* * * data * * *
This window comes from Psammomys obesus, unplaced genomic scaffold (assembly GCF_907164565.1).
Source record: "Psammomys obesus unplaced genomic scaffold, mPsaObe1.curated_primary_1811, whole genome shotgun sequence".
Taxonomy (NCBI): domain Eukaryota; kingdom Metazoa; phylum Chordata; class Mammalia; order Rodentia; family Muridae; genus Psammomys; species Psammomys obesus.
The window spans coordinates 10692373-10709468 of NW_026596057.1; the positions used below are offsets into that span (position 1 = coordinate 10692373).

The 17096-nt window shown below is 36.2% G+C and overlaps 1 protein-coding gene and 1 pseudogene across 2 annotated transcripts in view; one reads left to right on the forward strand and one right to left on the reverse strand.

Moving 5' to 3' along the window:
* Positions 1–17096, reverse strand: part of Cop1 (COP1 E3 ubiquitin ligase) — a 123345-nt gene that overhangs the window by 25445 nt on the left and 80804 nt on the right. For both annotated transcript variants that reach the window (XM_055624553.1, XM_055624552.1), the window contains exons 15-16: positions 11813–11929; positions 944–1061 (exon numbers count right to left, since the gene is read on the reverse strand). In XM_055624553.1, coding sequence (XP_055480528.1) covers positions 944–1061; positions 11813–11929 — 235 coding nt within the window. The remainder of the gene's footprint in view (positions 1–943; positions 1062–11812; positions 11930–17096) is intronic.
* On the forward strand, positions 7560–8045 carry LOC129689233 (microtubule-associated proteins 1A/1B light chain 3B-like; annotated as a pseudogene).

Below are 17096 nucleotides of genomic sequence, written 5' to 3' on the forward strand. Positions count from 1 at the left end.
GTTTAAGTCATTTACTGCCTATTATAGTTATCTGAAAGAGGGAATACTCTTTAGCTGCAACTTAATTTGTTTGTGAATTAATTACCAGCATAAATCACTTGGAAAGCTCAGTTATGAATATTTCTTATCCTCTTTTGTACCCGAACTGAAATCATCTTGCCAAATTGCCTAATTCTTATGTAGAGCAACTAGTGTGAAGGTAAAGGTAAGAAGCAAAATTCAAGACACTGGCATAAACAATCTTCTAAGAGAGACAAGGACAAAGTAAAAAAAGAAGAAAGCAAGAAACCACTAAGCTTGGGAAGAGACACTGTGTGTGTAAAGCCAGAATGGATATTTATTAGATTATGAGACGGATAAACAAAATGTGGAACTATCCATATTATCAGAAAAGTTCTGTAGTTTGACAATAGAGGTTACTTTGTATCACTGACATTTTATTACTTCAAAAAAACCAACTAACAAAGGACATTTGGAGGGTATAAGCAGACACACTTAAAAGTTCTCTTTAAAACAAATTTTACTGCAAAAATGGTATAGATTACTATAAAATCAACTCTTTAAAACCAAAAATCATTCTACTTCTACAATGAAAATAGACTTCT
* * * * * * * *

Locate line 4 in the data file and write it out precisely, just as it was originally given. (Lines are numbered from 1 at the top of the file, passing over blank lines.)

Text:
The window spans coordinates 10692373-10709468 of NW_026596057.1; the positions used below are offsets into that span (position 1 = coordinate 10692373).